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Apr 28, 2014
I, for one, refuse to be bullied into pretending to be useful.
+10 Rank Up Rank Down
Apr 28, 2014
Scott, you should read Cory Doctorow's Down and Out In The Magic Kingdom. Post-Scarcity society with an entirely reputation based economy.
Apr 28, 2014
I really like this idea, but it seems to me the measurement of the ute for every single human being could be a very costly thing. Society would have to sign off on the upkeep costs of this new added value. Would they? Or we could just make a ute crowdsource app, where people voted on ute case scenarios that were presented to them throughout the day- like that old site, "Am I hot or not?"

This makes me think, though... imagine all of the factors that need to be considered for the genuine usefulness of something to be quantitized. Let's take a hypothetical situation where we are measuring the ute value of a man whose job it is to set up chairs in a large meeting hall.

Does the value of his work shift depening on what kind of meeting will be held? In respect to ute value of the company itself? Whether the company is for-profit or non-profit? Whether the chairs were made by people with high or low ute value? And if we do crowd-source the voting, what of bias? For example, I would vote a low ute value on sports related things, while giving higher value to education.

Moreover, who collects the data to provide to the ute assessor? How to they collect it? Would every company now have a new department, the ute department?

It doesn't seem to me that the assessment bit of the process for the ute could be left in the hands of commoners and survive unless somehow every person were an expert already. So, barring a bunch of experts, now we're trusting it to... what incorruptible special group?
Apr 28, 2014
Does the esteem of others matter MORE to the average American (sorry, it is the only society I know anything about) than money? My guess is no.
Apr 28, 2014
Forget all that ... eliminate money/currency system worldwide instead. The time for currency has come and GONE. With no currency ... Everybody just keeps doing what they are doing, everyone gets the basics and whatever else they think they "need" or want. Of course my system will only work if people only use what they really need. In other words 5000 sq ft houses, 3 cars, 2 boats, five off road toys, a lake place and so on ... might just be TOO much for one family to justify. Unless you can increase productivity and output to the point where all 7 billion people can get ALL that as well! Its time we realize we live on a FINITE planet at this point (space exploration MIGHT change this in 300 years or so but for now...) with finite resources and in order for those 7 billion to have anything like equality we in the first world must change and accept less. Eliminating money/currency may be difficult but its the only way. Sorry Scott, there are just not enough of you and Gates and Buffets out there, and way too many like the Koch brothers. I spent 22 plus years in the financial services industry and I learned way too much to hold out any hope for our money/currency system, there is and always will be too much greed involved. Your utes system would be interesting but have no real effect. 80% of the millionaires out there could care less if the public knows they have a low ute value and the other 20% are already nice people. Good thought though... I am glad you're thinking about it ... but I heard from my contacts in the really low income strata that they have perfected a great BBQ sauce that goes well with "rich people".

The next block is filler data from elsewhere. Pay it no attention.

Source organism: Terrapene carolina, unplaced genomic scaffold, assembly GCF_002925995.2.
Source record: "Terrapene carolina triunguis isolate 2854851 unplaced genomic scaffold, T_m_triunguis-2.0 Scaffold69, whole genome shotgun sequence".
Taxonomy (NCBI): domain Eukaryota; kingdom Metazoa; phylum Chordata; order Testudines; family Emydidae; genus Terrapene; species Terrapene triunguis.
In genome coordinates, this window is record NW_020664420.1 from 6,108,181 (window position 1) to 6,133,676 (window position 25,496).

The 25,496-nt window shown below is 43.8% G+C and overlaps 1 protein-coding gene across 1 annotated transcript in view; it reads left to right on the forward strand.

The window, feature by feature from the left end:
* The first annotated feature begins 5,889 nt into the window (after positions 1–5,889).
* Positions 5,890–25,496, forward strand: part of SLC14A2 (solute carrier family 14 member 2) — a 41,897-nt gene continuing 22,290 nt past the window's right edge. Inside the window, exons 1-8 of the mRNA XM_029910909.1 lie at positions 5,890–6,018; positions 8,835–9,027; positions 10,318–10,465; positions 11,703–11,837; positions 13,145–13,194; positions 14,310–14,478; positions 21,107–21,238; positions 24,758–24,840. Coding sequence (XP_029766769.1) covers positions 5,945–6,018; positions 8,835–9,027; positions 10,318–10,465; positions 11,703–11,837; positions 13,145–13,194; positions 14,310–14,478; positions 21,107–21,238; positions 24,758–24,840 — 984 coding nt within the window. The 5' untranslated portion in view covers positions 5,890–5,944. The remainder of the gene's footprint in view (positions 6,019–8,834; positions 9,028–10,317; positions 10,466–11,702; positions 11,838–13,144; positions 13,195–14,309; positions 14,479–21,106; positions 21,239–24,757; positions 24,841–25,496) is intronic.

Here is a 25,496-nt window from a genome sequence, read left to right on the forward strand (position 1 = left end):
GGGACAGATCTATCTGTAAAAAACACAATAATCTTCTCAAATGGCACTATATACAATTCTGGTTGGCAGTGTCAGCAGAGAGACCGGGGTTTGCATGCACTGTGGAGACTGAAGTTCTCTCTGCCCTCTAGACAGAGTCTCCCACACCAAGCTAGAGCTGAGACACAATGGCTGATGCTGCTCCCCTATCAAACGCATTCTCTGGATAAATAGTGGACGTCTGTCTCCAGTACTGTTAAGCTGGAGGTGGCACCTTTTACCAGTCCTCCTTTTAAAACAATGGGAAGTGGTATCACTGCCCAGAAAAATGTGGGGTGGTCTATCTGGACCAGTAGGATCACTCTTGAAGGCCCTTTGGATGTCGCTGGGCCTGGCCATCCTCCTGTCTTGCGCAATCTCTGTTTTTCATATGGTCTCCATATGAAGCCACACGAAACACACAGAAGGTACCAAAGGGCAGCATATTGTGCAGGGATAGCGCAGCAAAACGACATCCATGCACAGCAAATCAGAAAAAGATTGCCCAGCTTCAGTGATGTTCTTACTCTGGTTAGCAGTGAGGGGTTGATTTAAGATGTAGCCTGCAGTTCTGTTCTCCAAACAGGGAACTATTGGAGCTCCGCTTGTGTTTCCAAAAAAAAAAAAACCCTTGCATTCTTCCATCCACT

Apr 28, 2014
"[Is your doctor not more useful than your feng shui consultant? And did you think I was giving a history lesson about a guy who invented money? -- Scott]"

Personally, yes, my doctor is more useful than my (non-existent) Feng Shui consultant. Presumably, they also make a lot more on average. I suppose that's unfair though, you know, "income inequality" and all that. But to get back to your point, I'll bet you that there exists somewhere (and by somewhere I of course mean Malibu) a Feng Shui consultant who probably makes more than most doctors. Is that a problem? Should the government step in and even the playing field? Should we re-design our entire monetary system in order to more properly reflect "societal value?"

And no, you're obviously not giving a history lesson. You're obviously using a metaphor intended to be humorous. But your metaphor is entirely off-base. You are giving people the impression that money was "discovered" and intentionally introduced by one individual. This belief is what leads people to faulty premises about economics in general. Understanding the origins of how commodity-money came to replace the barter system goes a long way into helping people understand economics.

Your label of money as "a system designed by humans" may be accurate for today's fiat money printed out of thin air by the federal reserve, but it bears little in common with the true origins of commodity money historically. You'll forgive me for presuming you were ignorant of this. The alternative was to believe that you are intentionally misleading your readers.
Apr 28, 2014
Driving a car would get you negative ute (I don't count polluting the enviroment as useful) and giving car benefits based on ute devalues ute.